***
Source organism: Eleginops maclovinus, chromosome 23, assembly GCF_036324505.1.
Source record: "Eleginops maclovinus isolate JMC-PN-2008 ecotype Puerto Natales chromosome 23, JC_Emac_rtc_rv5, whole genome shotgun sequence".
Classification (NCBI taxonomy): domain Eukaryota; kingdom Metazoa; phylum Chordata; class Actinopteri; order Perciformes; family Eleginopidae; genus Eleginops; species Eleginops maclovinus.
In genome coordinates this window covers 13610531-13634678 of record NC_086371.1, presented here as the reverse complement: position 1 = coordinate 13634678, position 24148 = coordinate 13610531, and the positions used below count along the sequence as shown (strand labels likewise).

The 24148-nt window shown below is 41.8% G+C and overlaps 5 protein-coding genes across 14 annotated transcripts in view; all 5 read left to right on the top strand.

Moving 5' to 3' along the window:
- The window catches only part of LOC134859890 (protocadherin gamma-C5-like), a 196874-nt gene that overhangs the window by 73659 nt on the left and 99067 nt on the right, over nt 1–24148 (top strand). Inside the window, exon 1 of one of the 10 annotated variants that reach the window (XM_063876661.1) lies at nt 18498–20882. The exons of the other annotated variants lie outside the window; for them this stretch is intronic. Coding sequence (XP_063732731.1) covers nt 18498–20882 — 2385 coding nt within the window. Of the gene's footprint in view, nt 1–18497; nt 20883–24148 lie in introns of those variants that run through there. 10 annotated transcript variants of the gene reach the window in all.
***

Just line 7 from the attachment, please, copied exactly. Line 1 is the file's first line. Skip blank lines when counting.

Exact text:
- The window catches only part of LOC134859890 (protocadherin gamma-C5-like), a 196874-nt gene that overhangs the window by 73659 nt on the left and 99067 nt on the right, over nt 1–24148 (top strand). Inside the window, exon 1 of one of the 10 annotated variants that reach the window (XM_063876661.1) lies at nt 18498–20882. The exons of the other annotated variants lie outside the window; for them this stretch is intronic. Coding sequence (XP_063732731.1) covers nt 18498–20882 — 2385 coding nt within the window. Of the gene's footprint in view, nt 1–18497; nt 20883–24148 lie in introns of those variants that run through there. 10 annotated transcript variants of the gene reach the window in all.